“Politicians prefer not to be told that they need to wait three years before they can launch their flagship programme; journalists prefer stories about grand successes to qualified endorsements; donors want to eliminate poverty today, and being told that we don’t know how to, puts a pall on the proceedings. But in the end these are our resources that are being wasted, our hopes that are being betrayed. And all these people are meant to be our agents. We have to convince them that we want evidence rather than emotions, measured success rather than failed miracles, trial rather than error.”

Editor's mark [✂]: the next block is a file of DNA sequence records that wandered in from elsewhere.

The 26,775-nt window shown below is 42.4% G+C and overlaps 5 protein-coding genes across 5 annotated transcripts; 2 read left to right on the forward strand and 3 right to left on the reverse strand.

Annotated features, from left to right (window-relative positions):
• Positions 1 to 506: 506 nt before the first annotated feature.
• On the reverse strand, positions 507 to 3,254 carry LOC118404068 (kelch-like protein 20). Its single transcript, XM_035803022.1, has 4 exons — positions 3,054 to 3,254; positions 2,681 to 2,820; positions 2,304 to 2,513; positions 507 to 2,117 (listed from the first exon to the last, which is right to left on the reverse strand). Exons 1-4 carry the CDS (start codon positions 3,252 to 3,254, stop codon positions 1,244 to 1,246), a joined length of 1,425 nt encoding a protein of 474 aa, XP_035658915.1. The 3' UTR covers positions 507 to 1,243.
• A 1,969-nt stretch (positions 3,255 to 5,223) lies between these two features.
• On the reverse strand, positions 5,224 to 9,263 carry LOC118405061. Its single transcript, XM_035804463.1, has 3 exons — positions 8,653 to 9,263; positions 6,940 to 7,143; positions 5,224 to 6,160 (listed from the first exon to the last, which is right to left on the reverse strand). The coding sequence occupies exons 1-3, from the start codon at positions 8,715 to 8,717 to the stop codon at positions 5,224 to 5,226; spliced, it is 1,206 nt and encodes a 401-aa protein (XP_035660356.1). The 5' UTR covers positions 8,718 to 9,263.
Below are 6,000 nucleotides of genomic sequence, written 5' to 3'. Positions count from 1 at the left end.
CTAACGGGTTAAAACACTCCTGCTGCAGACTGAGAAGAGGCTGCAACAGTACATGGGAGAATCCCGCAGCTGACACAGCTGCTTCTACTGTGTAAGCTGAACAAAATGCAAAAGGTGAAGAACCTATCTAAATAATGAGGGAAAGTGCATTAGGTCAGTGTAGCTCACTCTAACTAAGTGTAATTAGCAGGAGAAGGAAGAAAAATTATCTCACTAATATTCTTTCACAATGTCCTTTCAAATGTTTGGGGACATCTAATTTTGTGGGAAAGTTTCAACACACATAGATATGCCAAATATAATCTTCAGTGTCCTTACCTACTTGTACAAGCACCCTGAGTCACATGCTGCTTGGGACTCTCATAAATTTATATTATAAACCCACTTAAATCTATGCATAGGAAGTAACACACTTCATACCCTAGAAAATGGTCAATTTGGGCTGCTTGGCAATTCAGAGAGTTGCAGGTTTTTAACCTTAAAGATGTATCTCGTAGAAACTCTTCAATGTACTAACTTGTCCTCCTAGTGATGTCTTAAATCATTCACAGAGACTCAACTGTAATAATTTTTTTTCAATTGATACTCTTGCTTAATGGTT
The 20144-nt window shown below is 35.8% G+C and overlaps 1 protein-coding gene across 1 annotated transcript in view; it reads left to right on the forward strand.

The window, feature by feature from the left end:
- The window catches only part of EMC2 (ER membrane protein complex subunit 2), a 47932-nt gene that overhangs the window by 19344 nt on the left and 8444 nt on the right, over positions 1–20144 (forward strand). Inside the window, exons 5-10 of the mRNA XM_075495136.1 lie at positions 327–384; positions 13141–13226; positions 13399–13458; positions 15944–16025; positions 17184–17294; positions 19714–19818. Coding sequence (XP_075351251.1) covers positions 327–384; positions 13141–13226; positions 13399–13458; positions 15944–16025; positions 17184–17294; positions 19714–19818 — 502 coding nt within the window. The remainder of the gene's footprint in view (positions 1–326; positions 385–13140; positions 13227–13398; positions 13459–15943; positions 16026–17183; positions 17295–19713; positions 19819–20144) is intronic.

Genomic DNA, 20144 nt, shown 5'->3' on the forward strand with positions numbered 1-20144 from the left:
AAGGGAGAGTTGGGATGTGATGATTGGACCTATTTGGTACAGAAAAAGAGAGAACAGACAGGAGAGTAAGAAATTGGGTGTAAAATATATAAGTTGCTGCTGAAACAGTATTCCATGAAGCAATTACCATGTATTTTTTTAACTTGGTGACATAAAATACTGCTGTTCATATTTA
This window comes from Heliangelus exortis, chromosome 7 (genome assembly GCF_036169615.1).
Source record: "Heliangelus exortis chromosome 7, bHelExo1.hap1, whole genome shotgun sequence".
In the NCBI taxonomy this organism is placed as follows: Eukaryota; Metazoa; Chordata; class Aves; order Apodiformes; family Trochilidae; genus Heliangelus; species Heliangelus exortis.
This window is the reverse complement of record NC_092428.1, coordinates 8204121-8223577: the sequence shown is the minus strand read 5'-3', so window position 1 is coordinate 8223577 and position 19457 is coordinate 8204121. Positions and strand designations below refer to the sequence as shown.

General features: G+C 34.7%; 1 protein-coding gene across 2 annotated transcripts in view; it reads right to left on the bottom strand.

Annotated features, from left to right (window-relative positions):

Here, Banerjee refers to the example of the promotion of micro-finance projects in development circles and the recent research concluding that their benefits were not as great as anticipated. His point is that a method needs to be evaluated before it is whole heartedly endorsed. Similarly, in the field of HIV/AIDS, billions of dollars are being spent on prevention education with no evaluation of its benefits. Unlike the micro-finance example, measurement tools need to be created in order to evaluate how participant’s knowledge and attitudes change as a result of the education. Read about our continued work in creating these measurement tools using Item Response Theory.